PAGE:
Lords of Xulima is a challenging Role-playing game set on the mythical continent of Xulima, where Gods and humans once walked side by side. Experience a genuine RPG featuring over 100 hours of gameplay, and discover one of the most epic sagas ever told.
User reviews: Very Positive (411 reviews)
Release Date: Nov 14, 2014

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Recommended By Curators

"If you like old school RPGs, you could easily dump 60 hours into this game. It modernizes a lot of the systems but keeps great depth and difficulty."
Read the full review here.

Recent updates View all (14)

May 29

The Physical Editions are ready!

Greetings!



As most of you know, Lords of Xulima comes from a Kickstarter project in which we offered special Collector's Editions that were also available for preorder until the game was released. We know that many people prefer to follow us through Steam, so here you have the last update about the physical editions of Lords of Xulima.

We have reserved some Collector's Editions to give them as a gift to some of our Steam players in a contest. We will talk more about it in the next update so stay tuned!

The Physical Editions of Lords of Xulima are ready to be shipped
The basic ones that don't include the printed books (the Bestiary and the Game Guide) are being shipped right now. Perhaps some of the backers already received them. The ones with the books will be shipped at the end of the next week as they need more work and time to assemble everything.

Preparing and producing the physical editions has been really hard. We think we have suffered all the problems possible. We thought at the beginning that it would be an easy task compared to creating the game, but it turned into a big challenge. We expected to have them in January at very latest, but then suffered five months of delay. We have had to redo everything more than once and switch from one company to another to get the best quality possible. But finally they are finished and ready to be shipped. And most importantly, the entire Numantian Party has gained five skill points in "Physical Editions Production” !!

The Full Collector's Edition contains:
  • The Big Flap Box
  • The DVD Box
  • The printed poster: world map of Xulima
  • The printed manual
  • The printed book "Secrets of Xulima"
  • The hard cover book "Bestiary and Mythology of Xulima".

    Take a look at the pictures, we hope you like it:




    We know some of you have waited to have the physical edition to start playing the game. Thank you very much for your patience. Playing Lords of Xulima with the world map in one hand and the bestiary in the other one will be an awesome experience, similar to the old days... I can remember the day that I opened the box of Might and Magic II and using the poster map. Please share your impressions with us!

    All the best for all the backers that trusted us and got the physical rewards. We really hope you enjoy them!

    See you soon!

10 comments Read more

April 18

Polish Language Available & New version v.1.8

Greetings!

Polish Language Available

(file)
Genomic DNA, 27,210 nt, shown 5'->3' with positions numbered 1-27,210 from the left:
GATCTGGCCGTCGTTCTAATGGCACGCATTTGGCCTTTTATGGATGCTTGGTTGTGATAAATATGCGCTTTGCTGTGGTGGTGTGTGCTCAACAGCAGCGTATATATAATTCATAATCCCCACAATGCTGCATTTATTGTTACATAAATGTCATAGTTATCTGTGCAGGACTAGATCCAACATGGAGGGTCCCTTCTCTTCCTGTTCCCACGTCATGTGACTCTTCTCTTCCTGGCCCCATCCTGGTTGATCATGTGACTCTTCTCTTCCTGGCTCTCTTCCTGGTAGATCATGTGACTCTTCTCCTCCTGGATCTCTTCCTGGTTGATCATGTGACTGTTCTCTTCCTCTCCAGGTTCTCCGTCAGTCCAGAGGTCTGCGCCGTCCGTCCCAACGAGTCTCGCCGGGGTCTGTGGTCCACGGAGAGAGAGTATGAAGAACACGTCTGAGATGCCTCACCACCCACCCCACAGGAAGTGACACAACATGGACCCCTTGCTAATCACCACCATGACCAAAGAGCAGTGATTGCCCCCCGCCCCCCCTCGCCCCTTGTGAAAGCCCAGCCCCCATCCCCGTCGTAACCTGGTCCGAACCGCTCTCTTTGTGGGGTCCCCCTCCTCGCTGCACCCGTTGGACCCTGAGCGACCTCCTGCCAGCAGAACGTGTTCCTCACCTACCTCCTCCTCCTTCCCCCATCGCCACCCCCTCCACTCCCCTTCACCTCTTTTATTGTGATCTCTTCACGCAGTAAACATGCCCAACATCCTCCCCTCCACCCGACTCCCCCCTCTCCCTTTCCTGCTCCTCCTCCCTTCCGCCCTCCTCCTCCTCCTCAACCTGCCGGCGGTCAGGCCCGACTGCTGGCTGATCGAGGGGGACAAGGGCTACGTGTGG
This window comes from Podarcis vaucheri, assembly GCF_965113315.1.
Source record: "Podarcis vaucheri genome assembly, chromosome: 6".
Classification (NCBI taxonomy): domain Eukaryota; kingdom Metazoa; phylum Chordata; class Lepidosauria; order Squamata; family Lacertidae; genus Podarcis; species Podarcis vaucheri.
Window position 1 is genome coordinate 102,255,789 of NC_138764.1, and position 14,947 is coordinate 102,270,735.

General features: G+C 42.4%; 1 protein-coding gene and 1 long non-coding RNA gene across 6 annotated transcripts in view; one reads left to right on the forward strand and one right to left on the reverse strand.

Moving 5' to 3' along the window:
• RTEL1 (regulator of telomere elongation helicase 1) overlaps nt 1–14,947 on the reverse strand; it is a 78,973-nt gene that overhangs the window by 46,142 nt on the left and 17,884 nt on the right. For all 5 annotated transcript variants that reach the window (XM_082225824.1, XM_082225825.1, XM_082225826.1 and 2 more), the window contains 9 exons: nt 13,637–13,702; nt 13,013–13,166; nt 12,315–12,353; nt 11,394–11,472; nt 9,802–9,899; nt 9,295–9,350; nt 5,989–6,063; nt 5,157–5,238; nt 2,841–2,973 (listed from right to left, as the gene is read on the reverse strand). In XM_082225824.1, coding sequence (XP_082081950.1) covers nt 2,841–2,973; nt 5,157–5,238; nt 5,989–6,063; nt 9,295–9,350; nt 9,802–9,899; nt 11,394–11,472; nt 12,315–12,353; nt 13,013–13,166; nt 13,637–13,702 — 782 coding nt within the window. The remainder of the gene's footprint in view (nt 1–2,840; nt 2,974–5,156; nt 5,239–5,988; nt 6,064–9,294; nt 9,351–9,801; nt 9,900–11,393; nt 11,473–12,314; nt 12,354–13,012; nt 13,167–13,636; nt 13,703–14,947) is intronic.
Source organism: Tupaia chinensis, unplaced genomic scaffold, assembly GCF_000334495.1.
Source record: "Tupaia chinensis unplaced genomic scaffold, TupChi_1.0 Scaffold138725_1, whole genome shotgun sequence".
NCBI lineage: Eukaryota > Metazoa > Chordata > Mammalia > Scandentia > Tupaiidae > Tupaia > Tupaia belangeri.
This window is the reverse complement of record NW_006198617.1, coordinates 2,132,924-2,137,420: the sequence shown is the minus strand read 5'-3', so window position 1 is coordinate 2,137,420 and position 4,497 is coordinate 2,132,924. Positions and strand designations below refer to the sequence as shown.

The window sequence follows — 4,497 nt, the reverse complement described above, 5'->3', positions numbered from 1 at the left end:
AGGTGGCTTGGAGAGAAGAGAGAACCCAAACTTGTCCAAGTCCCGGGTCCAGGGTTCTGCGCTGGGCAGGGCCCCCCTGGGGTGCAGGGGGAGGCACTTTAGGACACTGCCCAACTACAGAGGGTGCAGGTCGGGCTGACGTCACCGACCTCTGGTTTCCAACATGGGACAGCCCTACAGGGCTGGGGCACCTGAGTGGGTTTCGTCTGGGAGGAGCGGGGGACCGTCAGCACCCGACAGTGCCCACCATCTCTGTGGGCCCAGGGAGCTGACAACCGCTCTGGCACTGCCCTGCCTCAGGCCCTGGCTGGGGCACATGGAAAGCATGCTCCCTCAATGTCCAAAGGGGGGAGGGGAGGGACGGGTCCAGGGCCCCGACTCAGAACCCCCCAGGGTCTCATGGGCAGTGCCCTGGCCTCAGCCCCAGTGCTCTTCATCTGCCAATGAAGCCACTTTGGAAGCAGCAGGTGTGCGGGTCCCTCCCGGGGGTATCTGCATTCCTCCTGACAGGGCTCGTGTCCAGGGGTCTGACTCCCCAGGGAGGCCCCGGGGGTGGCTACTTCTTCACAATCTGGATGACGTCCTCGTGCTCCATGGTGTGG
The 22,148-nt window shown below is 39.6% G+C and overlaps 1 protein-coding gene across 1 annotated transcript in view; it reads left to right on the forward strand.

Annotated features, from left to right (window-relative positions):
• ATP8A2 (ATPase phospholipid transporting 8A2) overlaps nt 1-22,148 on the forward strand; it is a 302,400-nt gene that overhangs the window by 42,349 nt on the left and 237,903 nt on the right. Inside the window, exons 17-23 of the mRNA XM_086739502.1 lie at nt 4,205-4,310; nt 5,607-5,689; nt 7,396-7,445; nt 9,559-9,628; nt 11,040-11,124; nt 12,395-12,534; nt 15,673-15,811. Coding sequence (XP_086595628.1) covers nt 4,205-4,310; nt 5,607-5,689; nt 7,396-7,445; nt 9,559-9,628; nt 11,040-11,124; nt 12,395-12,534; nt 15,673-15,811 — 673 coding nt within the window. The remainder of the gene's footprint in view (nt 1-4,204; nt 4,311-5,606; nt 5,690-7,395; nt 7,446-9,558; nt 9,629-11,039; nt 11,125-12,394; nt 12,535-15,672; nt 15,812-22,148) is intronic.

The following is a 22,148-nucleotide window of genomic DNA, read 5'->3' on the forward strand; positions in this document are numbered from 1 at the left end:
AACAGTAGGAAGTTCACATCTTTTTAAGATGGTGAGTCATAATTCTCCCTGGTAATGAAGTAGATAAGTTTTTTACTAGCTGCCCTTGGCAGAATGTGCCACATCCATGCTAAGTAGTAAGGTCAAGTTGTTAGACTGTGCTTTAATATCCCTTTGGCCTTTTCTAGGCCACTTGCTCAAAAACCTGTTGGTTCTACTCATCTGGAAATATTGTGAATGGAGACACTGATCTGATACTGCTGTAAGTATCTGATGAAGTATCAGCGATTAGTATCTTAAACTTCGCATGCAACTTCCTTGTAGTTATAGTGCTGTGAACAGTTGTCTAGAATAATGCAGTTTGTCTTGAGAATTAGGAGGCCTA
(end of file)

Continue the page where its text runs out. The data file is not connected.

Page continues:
We have updated the version (v.1.8) and now the Polish language is included among the supported languages. Now the Lords of Xulima speak in English, Spanish, German, French and Polish.

Lords of Xulima has more than 70,000 words, so every new language is a real challenge. And as the game is so long, testing a new language can be very difficult. However, the extra effort is always worth it. We hope that the nice people in Poland enjoy it. To celebrate this, we have launched a special promotional discount.

Russian in the works!
The Russian translation is almost finished as well. We expect to release it in Russian very soon. As we have many fans there, many are asking us for a Russian translation. Bear with us just a little longer.

The Future of Xulima
We have been less active than before in the forums and with the updates, but that does not mean we are in a Caribbean Island resting and drinking mojitos. We are now at a point where we are deciding our plans for the future. These are hard decision to make, and before even thinking about doing them we have to be sure they are "possible". So we have been working in parallel with different goals. Here you have some:

Playing Lords of Xulima with a Gamepad?
No, we are not crazy (yet). We are planning to port LoX to consoles, Playstation 4 and Xbox One. One of the first challenges is changing the input system and allow LoX to be fully managed by a gamepad. Some parts are trivial but others will be challenging tasks. How are we going to implement the search for hidden items/buttons? How will the in-game help of the different GUI elements or map elements be displayed? And there are a hundred more problems that may arise that we are considering first.

Porting or not porting?
Porting the game to consoles or tablets will take a lot of effort, measured in time and money. Should we dedicate months of work for the ports? Or wouldn't be a better idea to start the development of a new game?

New game? New LoX gameplay mode? Lords of Xulima II ?
We have so many ideas... too many indeed. We have great plans for the sequel but not for the near future. The sequel will require a much bigger budget and important improvements to our engine. We need to think on a smaller project first, that could be a new gameplay mode for Lox (perhaps the Rogue-like Dungeons of Torment we spoke about our Kickstarter campaign) or a different game. So we are starting to prototype both the new gameplay and the new game concept. At the same time, we are improving our engine so that the new technology can be used for the sequel.

So... yes a lot of decisions and work is ahead. What do you think?
As always, we will keep you informed along the way.

Physical Editions...